Race, Violence and George Floyd

It is horrible, and my heart breaks.

George Floyd was restrained.  He wasn’t fighting or resisting.  In fact, he was begging “please.”  Watching the video, I can think of no scenario where this response by the police officer could be justified.

It is horrible, and my heart breaks.

A beautifully spirited young woman in my congregation who is a person of color, confides to her Mom that sometimes, especially when news of race based crimes comes out, the idea of going running in her own neighborhood causes anxiety.

It is horrible, and my heart breaks.

A city I love is in chaos.  It is where I was born and lived for the first 13 years of my life, and I returned for 6 years later.  There are riots and looting and violence.  It is burning.

It is horrible and my heart breaks.

People in the dominant culture (yes, this includes me) don’t want to admit that race is an issue.  We want to think that we have moved beyond that.  But we have to learn, and have to admit, that it is.  Race makes a difference.  And for those who are in the minorities, it is a difference that causes harm.  And while none of us want to think that our actions cause this, we are all a part of systems that maintains racism.

I was a part of a conversation once with a friend of mine, who is an ELCA pastor in north Minneapolis, and who is of African-American descent.  There was a small group of us  talking about the #BlackLivesMatter movement.  It was new, and it was in the news, and people on all sides of the issue were angry about it.  Someone in our group asked the question “instead of saying “black lives matter,” shouldn’t we say “all lives matter?”  My friend smiled, and replied “as people of faith, we know that all lives matter.  But here’s the difference.  Your kids,” and he pointed at us who are white, “grew up in a world where they know they matter.  They are told they are special.  They are told they are precious.  And they receive the benefit of the doubt.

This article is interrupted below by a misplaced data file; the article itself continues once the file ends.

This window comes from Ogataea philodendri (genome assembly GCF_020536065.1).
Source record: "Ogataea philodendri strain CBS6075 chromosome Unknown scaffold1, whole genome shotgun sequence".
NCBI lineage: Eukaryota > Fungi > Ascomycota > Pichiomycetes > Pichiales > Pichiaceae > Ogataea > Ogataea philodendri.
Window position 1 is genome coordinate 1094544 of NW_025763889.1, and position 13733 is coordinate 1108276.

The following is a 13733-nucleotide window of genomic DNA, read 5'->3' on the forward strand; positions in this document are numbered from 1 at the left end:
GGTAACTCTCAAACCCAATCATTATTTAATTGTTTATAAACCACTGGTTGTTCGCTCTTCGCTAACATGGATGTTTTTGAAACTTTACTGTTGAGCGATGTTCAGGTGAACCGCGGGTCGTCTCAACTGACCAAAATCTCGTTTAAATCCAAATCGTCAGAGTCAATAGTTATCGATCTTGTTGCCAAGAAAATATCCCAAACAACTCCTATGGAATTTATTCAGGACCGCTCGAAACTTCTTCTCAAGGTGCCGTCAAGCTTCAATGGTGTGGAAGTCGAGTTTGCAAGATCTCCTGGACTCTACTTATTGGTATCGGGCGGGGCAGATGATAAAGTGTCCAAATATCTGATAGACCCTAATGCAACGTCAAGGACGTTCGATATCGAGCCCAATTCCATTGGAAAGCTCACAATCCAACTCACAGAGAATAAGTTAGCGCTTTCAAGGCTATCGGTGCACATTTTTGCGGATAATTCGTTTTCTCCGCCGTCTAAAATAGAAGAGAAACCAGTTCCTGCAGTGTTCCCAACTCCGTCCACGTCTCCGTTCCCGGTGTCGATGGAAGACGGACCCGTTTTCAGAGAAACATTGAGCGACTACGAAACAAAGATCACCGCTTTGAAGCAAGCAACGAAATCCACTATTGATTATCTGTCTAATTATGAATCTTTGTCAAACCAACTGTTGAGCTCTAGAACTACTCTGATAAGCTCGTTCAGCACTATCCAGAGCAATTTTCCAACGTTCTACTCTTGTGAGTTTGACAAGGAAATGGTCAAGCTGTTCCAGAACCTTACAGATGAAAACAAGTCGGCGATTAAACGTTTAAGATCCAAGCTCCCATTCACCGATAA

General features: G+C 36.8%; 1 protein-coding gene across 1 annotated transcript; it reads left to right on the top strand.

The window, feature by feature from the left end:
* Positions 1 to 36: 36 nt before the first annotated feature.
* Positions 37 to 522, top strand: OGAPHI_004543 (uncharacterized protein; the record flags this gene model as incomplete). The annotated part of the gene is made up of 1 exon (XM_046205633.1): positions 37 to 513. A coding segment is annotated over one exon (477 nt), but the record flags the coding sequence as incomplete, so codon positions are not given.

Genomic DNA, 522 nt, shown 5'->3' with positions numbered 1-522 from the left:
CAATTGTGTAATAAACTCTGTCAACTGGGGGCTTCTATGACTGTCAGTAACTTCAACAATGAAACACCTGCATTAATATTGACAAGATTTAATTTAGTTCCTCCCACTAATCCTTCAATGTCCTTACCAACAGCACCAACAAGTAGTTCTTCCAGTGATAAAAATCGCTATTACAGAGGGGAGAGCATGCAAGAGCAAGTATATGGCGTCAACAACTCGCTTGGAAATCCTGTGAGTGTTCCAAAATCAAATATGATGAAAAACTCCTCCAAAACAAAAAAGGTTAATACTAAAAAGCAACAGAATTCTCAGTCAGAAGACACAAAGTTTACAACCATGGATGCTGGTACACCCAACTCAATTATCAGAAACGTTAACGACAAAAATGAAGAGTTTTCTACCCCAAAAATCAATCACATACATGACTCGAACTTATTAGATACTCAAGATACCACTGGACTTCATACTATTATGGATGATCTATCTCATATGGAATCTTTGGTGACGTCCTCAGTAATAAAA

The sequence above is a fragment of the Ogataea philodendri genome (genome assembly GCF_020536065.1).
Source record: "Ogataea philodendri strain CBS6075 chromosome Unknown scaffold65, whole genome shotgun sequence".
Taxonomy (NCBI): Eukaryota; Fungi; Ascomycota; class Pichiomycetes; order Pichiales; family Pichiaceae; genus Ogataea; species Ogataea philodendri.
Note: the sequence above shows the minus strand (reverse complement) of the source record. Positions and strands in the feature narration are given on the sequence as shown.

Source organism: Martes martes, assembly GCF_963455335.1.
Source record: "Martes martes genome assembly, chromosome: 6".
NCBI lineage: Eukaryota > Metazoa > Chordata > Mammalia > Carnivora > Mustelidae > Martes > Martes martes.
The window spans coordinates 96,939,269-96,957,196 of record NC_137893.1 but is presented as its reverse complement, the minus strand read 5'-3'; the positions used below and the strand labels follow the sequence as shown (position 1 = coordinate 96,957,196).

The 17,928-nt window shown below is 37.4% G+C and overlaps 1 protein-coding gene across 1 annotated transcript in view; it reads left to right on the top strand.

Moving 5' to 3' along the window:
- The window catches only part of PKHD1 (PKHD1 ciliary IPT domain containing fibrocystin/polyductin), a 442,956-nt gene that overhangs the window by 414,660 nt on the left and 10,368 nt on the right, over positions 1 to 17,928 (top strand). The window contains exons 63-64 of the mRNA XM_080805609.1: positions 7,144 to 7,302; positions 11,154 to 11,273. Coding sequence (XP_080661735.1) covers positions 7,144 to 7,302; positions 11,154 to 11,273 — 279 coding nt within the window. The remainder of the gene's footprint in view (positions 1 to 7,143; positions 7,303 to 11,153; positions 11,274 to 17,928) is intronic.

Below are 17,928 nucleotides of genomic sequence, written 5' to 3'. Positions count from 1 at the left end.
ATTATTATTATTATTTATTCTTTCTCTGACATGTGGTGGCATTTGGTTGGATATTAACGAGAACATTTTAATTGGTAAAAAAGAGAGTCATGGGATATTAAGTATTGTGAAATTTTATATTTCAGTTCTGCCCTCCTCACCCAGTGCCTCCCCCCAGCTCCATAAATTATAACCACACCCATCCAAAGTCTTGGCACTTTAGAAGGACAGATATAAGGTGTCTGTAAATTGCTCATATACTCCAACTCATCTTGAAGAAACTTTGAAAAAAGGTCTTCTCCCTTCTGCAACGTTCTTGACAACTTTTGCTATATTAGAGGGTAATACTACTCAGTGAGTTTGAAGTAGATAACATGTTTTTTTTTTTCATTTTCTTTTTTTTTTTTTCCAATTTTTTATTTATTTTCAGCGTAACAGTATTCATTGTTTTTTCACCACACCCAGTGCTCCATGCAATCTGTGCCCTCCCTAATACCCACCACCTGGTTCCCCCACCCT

My kids,” he went on,  “go into drug stores, or other shops, and are followed by employees to prevent theft.  They get pulled over by the police for no apparent reason.  They did not get the benefit of the doubt.  Your kids know they matter.  My kids aren’t so sure.”

It is horrible, and it breaks my heart.  My friend’s kids should know that they matter, just like mine do.

This is the difference.  And this difference is racism.

And those of us who are in the dominant culture need to acknowledge that this is a real thing.  It is a reality for millions of people whose skin tone is different than ours.  And until we can admit that our experiences are different because of our skin color, and until we do the work needed to change this, nothing will change and we will repeat the events of the last few days again, and again, and again.  (George Floyd is the 3rd African American man killed by police in the last 4 weeks)

And that is horrible, and it breaks my heart.

Racism is evil.  It is sin.  It separates us from God and from one another.  It tells one person that they are loved and valued less than someone else.  And if our faith tells us nothing else, it tells us that this is wrong.

As people who follow Jesus, we need to stand for what is right.  God’s vision for the world is one  where “there is a great multitude that no one can count, from every nation, from all tribes and peoples and languages, standing before the throne and before the lamb, riled in white, with palm branches in their hands.”  (Revelation 7:9)

This is God’s vision for the world.  And we are tasked with being the hands, feet and voices that partner with God to make this vision a reality.

And so let me be clear:

  • Racism is evil
  • I am sorry for my role in maintaining systems that place value based on race
  • I am sorry that I have been blind to what other children of God experience
  • I need to speak and do more to dismantle these systems.  I will do better.
  • George Floyd’s life mattered
  • And because they have heard messages that tell them the opposite for so long, I affirm that yes, black lives do matter

God’s peace, friends.
Pastor Todd

4 Replies to “Race, Violence and George Floyd”

  1. I don’t think I am at all raciest. Yet, when I drive through town after dark, if I see a group of young men gathered on a street corner, I tend to push the lock down on my car doors. Not even necessarily because of their color, but more because of their age. So apparently I’m not necessarily a raciest, but apparently I am prejudice! I pray justice be done in our Twin Cities.

  2. Thank you for your thoughtful yet convicting words.

  3. Mr. Floyd’s family and friends are grieving and I grieve with them. Those of us with power and privilege must use it to bring about change for everyone in our communities. That means giving up power and privilege. It means feeling a little less safe. It means that if you are white you should read “A Good Time for the Truth: Race in Minnesota” at least three times. I am Hispanic and so many of the stories reminded me of my own life and incidents I have lived through. It also reminded me of my own biases, prejudices, and racism.

    1. Thank you David. I just ordered that book, based on your recommendation. I’m looking forward to reading it. And I agree with you. For too long, those with power and privilege have wanted others to adjust to their culture, without being willing to change themselves.

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